Stylohyoid Complex (Eagle) Syndrome Starting in a 9-Year-Old Boy
Gárriz-Luis M (1), Irimia P (2), Alcalde JM (3), Domínguez P (4), Narbona J (1).
There are only four previous pediatric reports of the glossopharyngeal neuralgic form of the stylohyoid complex syndrome. Stylohyoid complex has merely been described as cases of glossopharyngeal neuralgia in children.
A 12-year-old boy came to our hospital because of recurrent episodes of severe cranial pain (9/10) lasting for 5 to 15 minutes.
Pain affected the right tonsillar fossa, ear, and mastoid region. Since the start at the age of 9 years, the frequency of painful episodes has progressively increased: when admitted to our clinics 3 years later, the child was having up to five episodes daily in spite of analgesic, antiepileptic, and antidepressant drugs; he had abandoned school and leisure.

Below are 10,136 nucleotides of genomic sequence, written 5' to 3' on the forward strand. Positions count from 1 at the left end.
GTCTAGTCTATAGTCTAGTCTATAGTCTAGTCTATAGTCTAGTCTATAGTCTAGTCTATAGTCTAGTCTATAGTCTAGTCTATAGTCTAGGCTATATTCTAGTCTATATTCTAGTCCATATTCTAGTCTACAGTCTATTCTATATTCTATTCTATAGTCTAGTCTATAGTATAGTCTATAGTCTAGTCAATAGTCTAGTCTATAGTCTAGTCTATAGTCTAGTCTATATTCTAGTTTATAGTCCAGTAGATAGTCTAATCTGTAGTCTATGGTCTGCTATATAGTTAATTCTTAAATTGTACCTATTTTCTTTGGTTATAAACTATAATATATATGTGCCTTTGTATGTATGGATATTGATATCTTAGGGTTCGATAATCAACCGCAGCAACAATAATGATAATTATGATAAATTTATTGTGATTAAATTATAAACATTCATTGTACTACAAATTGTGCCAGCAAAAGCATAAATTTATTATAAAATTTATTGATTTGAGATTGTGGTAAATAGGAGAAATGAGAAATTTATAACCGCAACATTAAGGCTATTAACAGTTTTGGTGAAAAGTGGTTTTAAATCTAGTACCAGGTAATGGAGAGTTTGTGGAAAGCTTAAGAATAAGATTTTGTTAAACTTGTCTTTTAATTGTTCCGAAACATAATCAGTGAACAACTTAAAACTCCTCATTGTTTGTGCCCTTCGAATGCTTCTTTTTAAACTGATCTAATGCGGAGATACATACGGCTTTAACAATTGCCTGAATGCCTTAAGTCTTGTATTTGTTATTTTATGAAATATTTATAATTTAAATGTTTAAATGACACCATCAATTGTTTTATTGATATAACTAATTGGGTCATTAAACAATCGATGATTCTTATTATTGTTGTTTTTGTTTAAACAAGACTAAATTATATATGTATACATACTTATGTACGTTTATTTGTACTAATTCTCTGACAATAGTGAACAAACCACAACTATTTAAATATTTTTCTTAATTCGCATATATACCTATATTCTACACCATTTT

Between episodes, neurological examination detected only discomfort to pressure on the right tonsillar fossa. Three-dimensional computed tomography images of the skull base showed an elongated right styloid process and bilateral calcification of the stylohyoid ligament.
After surgical excision of the right styloid process and of part of the stylohyoid ligament, the glossopharyngeal painful episodes ceased.
The patient remains asymptomatic seven years later.
In spite of its rarity in childhood, this debilitating but treatable syndrome should be kept in mind for the differential diagnosis of recurrent cranial pain in the pediatric population.